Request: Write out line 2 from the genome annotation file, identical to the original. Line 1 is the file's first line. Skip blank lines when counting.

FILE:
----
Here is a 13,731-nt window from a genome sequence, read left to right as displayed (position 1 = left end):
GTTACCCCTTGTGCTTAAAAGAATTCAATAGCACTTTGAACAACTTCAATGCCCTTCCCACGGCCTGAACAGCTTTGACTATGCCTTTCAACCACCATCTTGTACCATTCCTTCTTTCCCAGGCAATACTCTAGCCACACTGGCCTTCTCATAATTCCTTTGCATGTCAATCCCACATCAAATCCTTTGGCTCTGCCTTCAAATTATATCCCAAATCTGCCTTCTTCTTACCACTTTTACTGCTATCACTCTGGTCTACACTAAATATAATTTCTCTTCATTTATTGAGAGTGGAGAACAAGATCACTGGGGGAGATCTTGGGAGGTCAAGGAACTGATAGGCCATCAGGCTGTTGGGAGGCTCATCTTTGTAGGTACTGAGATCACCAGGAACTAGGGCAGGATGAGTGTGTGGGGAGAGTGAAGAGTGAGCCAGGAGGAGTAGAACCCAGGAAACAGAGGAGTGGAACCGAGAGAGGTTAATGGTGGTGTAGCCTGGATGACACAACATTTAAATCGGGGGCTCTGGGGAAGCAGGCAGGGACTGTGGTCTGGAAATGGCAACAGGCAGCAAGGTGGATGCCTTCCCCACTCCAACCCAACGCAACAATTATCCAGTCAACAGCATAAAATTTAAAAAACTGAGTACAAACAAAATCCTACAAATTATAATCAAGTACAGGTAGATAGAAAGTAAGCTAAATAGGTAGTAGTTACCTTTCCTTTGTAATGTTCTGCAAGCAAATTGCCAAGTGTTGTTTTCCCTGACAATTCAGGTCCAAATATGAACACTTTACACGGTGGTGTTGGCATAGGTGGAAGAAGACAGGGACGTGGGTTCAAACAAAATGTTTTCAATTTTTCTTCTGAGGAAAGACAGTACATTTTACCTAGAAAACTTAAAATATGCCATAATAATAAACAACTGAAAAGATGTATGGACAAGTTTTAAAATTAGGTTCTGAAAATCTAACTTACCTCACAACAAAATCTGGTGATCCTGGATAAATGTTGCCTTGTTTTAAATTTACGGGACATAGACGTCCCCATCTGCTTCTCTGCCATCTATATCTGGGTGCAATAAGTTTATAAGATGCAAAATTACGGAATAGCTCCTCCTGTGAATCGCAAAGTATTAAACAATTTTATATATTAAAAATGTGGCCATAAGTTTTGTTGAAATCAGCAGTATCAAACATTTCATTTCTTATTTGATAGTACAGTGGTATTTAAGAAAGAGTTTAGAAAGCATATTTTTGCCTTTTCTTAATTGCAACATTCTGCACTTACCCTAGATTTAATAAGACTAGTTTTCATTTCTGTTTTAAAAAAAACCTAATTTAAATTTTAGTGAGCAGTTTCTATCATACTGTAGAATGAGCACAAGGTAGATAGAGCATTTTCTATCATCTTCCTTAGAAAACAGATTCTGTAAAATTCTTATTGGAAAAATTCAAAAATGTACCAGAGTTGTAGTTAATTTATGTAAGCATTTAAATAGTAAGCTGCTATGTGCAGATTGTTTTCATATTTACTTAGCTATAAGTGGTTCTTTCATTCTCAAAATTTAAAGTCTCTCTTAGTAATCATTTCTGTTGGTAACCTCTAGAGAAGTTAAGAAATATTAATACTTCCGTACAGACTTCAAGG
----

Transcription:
GTTACCCCTTGTGCTTAAAAGAATTCAATAGCACTTTGAACAACTTCAATGCCCTTCCCACGGCCTGAACAGCTTTGACTATGCCTTTCAACCACCATCTTGTACCATTCCTTCTTTCCCAGGCAATACTCTAGCCACACTGGCCTTCTCATAATTCCTTTGCATGTCAATCCCACATCAAATCCTTTGGCTCTGCCTTCAAATTATATCCCAAATCTGCCTTCTTCTTACCACTTTTACTGCTATCACTCTGGTCTACACTAAATATAATTTCTCTTCATTTATTGAGAGTGGAGAACAAGATCACTGGGGGAGATCTTGGGAGGTCAAGGAACTGATAGGCCATCAGGCTGTTGGGAGGCTCATCTTTGTAGGTACTGAGATCACCAGGAACTAGGGCAGGATGAGTGTGTGGGGAGAGTGAAGAGTGAGCCAGGAGGAGTAGAACCCAGGAAACAGAGGAGTGGAACCGAGAGAGGTTAATGGTGGTGTAGCCTGGATGACACAACATTTAAATCGGGGGCTCTGGGGAAGCAGGCAGGGACTGTGGTCTGGAAATGGCAACAGGCAGCAAGGTGGATGCCTTCCCCACTCCAACCCAACGCAACAATTATCCAGTCAACAGCATAAAATTTAAAAAACTGAGTACAAACAAAATCCTACAAATTATAATCAAGTACAGGTAGATAGAAAGTAAGCTAAATAGGTAGTAGTTACCTTTCCTTTGTAATGTTCTGCAAGCAAATTGCCAAGTGTTGTTTTCCCTGACAATTCAGGTCCAAATATGAACACTTTACACGGTGGTGTTGGCATAGGTGGAAGAAGACAGGGACGTGGGTTCAAACAAAATGTTTTCAATTTTTCTTCTGAGGAAAGACAGTACATTTTACCTAGAAAACTTAAAATATGCCATAATAATAAACAACTGAAAAGATGTATGGACAAGTTTTAAAATTAGGTTCTGAAAATCTAACTTACCTCACAACAAAATCTGGTGATCCTGGATAAATGTTGCCTTGTTTTAAATTTACGGGACATAGACGTCCCCATCTGCTTCTCTGCCATCTATATCTGGGTGCAATAAGTTTATAAGATGCAAAATTACGGAATAGCTCCTCCTGTGAATCGCAAAGTATTAAACAATTTTATATATTAAAAATGTGGCCATAAGTTTTGTTGAAATCAGCAGTATCAAACATTTCATTTCTTATTTGATAGTACAGTGGTATTTAAGAAAGAGTTTAGAAAGCATATTTTTGCCTTTTCTTAATTGCAACATTCTGCACTTACCCTAGATTTAATAAGACTAGTTTTCATTTCTGTTTTAAAAAAAACCTAATTTAAATTTTAGTGAGCAGTTTCTATCATACTGTAGAATGAGCACAAGGTAGATAGAGCATTTTCTATCATCTTCCTTAGAAAACAGATTCTGTAAAATTCTTATTGGAAAAATTCAAAAATGTACCAGAGTTGTAGTTAATTTATGTAAGCATTTAAATAGTAAGCTGCTATGTGCAGATTGTTTTCATATTTACTTAGCTATAAGTGGTTCTTTCATTCTCAAAATTTAAAGTCTCTCTTAGTAATCATTTCTGTTGGTAACCTCTAGAGAAGTTAAGAAATATTAATACTTCCGTACAGACTTCAAGG